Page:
A library is a repository for bits and pieces of information gathered from thousands of sources. It is chock-full of "did you know" information.
I am constantly amazed and fascinated at the bits of trivia found within the walls of this library.
The following information is from the October, 1967 issue of Arizona Highways. And so here is a bit of history about this beautiful Rim Country and the Mogollon Rim which makes it unique.
The Mogollon Rim is Arizona's mighty backbone; it is the southern margin of the Colorado Plateau, stretching for more than two-thirds of the way across Central Arizona. Sweeping from northwest to southeast, into New Mexico, it is more than 200 miles long. From Pine to Young, the Rim's face is rarely less than a near vertical drop of 1,200 feet. At many overlook points, its height is close to 2,000 feet above the mountains which stretch across Tonto Basin. South of Show Low, the steep scarp is blanketed by volcanism which formed the White Mountains.
Around 1600, the Rim Country and adjacent mountains in New Mexico became known as the Mogollanes, named for Juan Ignacio Flores Mogollon, a Spanish governor and captain general of New Mexico, which was part of New Spain.
Now you know a bit of history about the area you choose to call home.
From the New Book Shelves -- Southwest Collection
"Arizona at Seventy-Five -- The Next Twenty-Five Years" edited by Beth Luey commemorates the state's diamond jubilee, with a look at Arizona's past, present and future. In Arizona's first seventy-five years it grew dramatically and continues to do so today. It was once a small agricultural and mining outpost. The book is comprised of six essays that examine the state's heritage and prospects in the arts and culture, the history and future of Native Americans, the changing status of Hispanics, the state's economic transformation, the changing problems of water supply and the preservation of Arizona's historical resources.
"Southwest Scroll Saw Patterns" by Patrick Spielman: The flavor of the American Southwest as a decorating style is very popular and can be fairly expensive. The author shows you how you can create the characteristic motifs with your scroll saw. There are over 200 patterns inspired by the early cultures of the American Southwest. Add a coyote to a wastebasket, cowboys to a welcome sign or cacti to a magazine rack. There are directions for using copper inlay on your projects. Let your imagination fly. It's fun and inexpensive.
"Salsas and Tacos" produced by the Santa Fe School of Cooking: For delicious salsas combine vegetables, fruits or both -- plus a variety of chilies to make it interesting. step out of the box and experience a new variety of taco filled with many surprising and simple fillings, served in flour or corn tortillas you made yourself. So get ready to get cooking. This book includes recipes from the top chefs at Santa Fe's famous cooking school.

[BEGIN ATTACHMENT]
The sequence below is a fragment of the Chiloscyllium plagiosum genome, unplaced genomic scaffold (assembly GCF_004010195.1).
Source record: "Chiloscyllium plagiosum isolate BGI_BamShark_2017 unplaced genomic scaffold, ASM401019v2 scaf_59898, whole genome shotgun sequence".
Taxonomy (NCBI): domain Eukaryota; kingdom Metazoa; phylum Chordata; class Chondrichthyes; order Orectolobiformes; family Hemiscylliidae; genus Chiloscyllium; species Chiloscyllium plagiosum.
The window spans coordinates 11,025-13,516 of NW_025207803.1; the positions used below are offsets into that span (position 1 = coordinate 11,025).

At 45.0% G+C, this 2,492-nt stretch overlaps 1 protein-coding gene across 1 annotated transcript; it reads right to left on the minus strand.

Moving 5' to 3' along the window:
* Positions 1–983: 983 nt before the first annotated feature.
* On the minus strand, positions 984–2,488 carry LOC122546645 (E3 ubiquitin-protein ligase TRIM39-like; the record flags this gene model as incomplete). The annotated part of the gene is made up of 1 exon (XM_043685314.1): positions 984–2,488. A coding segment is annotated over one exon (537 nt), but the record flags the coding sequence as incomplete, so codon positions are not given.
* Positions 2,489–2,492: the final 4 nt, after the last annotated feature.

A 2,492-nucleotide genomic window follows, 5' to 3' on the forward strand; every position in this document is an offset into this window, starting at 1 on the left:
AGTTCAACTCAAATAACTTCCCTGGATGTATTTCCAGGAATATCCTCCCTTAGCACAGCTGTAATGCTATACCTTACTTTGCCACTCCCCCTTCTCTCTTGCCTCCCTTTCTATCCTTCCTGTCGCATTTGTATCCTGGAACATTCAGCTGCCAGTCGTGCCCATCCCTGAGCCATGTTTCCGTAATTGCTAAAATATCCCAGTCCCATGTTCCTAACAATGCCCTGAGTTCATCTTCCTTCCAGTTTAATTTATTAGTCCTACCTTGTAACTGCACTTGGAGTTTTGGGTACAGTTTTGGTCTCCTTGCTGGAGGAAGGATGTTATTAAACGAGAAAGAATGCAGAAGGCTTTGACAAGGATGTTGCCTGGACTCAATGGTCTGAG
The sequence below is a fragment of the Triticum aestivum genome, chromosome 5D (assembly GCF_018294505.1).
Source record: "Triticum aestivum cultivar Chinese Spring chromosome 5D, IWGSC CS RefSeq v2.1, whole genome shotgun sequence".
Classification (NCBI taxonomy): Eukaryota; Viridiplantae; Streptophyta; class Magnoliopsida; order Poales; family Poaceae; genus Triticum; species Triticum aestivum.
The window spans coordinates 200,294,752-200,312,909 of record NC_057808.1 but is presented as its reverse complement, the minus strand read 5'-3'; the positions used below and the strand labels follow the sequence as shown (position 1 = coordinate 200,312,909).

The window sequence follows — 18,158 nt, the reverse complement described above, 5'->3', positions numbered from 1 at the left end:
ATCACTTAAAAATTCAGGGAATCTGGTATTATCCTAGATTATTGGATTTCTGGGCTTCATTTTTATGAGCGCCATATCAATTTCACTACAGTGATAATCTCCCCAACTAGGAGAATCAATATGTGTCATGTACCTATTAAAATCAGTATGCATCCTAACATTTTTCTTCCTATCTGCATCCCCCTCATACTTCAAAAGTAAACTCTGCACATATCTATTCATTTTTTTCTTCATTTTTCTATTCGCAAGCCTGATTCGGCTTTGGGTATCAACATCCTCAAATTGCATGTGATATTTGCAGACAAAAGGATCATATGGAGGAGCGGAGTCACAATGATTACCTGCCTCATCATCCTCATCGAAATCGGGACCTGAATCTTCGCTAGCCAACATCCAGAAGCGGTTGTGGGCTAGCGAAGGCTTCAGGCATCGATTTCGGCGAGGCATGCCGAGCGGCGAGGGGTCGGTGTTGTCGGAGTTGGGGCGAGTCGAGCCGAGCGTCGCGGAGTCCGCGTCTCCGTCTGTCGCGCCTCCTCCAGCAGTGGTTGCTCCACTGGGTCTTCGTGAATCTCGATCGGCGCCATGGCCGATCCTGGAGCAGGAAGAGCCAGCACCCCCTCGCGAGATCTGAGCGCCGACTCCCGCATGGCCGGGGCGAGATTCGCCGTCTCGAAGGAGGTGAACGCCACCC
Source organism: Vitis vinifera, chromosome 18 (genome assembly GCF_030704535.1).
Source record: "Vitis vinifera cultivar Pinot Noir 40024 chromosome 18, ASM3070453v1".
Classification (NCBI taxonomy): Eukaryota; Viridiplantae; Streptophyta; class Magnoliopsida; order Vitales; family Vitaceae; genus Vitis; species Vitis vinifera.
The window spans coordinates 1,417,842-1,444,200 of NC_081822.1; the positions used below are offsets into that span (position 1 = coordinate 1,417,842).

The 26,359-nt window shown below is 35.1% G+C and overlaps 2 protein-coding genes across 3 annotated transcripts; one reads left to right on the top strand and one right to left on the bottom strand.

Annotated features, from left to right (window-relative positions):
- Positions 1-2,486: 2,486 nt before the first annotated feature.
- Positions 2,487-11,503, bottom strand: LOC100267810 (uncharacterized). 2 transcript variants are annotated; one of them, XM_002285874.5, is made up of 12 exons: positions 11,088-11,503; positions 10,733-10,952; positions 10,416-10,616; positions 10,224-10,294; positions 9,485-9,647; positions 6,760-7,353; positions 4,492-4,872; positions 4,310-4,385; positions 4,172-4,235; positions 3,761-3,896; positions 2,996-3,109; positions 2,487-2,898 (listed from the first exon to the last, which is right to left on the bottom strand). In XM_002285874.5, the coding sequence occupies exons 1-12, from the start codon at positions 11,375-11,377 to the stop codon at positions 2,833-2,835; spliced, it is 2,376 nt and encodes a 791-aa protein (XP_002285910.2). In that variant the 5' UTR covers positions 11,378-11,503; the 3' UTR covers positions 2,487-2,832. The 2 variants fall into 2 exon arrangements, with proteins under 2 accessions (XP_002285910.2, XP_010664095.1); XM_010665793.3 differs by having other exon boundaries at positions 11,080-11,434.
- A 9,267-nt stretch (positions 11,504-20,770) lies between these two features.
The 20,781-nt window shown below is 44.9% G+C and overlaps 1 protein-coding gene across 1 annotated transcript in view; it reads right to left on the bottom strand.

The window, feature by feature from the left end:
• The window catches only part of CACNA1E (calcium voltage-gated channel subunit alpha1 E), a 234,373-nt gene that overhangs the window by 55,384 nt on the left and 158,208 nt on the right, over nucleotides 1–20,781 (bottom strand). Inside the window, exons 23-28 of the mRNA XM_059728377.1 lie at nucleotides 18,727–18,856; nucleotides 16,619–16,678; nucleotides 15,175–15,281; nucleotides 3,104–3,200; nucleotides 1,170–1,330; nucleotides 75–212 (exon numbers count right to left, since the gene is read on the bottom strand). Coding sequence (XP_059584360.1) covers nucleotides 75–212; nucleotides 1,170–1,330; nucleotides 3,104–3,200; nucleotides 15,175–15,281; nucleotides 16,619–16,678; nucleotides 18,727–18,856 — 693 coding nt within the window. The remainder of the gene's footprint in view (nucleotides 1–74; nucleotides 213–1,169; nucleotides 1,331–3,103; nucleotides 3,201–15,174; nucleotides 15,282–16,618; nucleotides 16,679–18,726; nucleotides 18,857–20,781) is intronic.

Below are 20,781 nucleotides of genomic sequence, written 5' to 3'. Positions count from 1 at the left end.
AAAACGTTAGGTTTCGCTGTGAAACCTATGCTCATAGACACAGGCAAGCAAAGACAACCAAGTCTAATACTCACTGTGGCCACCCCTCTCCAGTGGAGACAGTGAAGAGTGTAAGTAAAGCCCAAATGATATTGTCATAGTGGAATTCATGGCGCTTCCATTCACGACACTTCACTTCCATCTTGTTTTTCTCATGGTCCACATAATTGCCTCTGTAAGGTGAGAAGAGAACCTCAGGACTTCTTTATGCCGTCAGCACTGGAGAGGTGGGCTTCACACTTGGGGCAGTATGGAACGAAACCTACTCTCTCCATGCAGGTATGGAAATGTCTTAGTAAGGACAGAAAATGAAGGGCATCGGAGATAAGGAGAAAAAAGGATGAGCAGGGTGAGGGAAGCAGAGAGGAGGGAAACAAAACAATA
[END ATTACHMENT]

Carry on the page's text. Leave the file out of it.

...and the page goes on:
"The Pottery of Santa Ana Pueblo" by Francis Harlow: The small village of Santa Ana Pueblo in north central New Mexico has for centuries made unique pottery for domestic and ritual use. This richly visual book describes the chronological sequence of forms and designs used by potters. The book analyzes the sequence from circa 1760 to the present time. The pottery of Santa Ana Pueblo exemplifies the fine artistic achievement that has brought Pueblo ceramics to justly deserved acclaim. Museums from around the world have provided examples, many of which have not been previously published. The result furnishes criteria for dating vessels from any time period.
"The Oatman Massacre -- A Tale of Desert Captivity and Survival" by Brian McGinty is among the most famous and dramatic captivity stories in the history of the Southwest. Roys Oatman, a dissident Mormon, led his family of nine and a few other families from their homes in Illinois on a journey West. The Oatmans separated from their fellow travelers and on Feb. 18, 1851, a band of Indians attacked them on a cliff overlooking the Gila River in present-day Arizona. All but three members of the family were killed. Using diaries, letters and other firsthand accounts, as well as recent studies of Southwestern Indian peoples, the author dispels myths about one of the most bizarre activities in American history.
Local History Books
"Rim Country History" compiled by Northern Gila County Historical Society
"Kohl's Ranch Story" written by Kohl's granddaughters
"Pioneer Hunters of the Rim" by Myrtle Beanstetter
"History of Gisela" by Jayne Peace
"Pleasant Valley" by Frank Gillette
"Mountain Cowboys" by Jinx Pyle
"History of the Tonto" by Punkin Center Homemakers
"Rodeo 101 -- History of the Payson, Arizona Rodeo, 1884-1984" by Jinx Pyle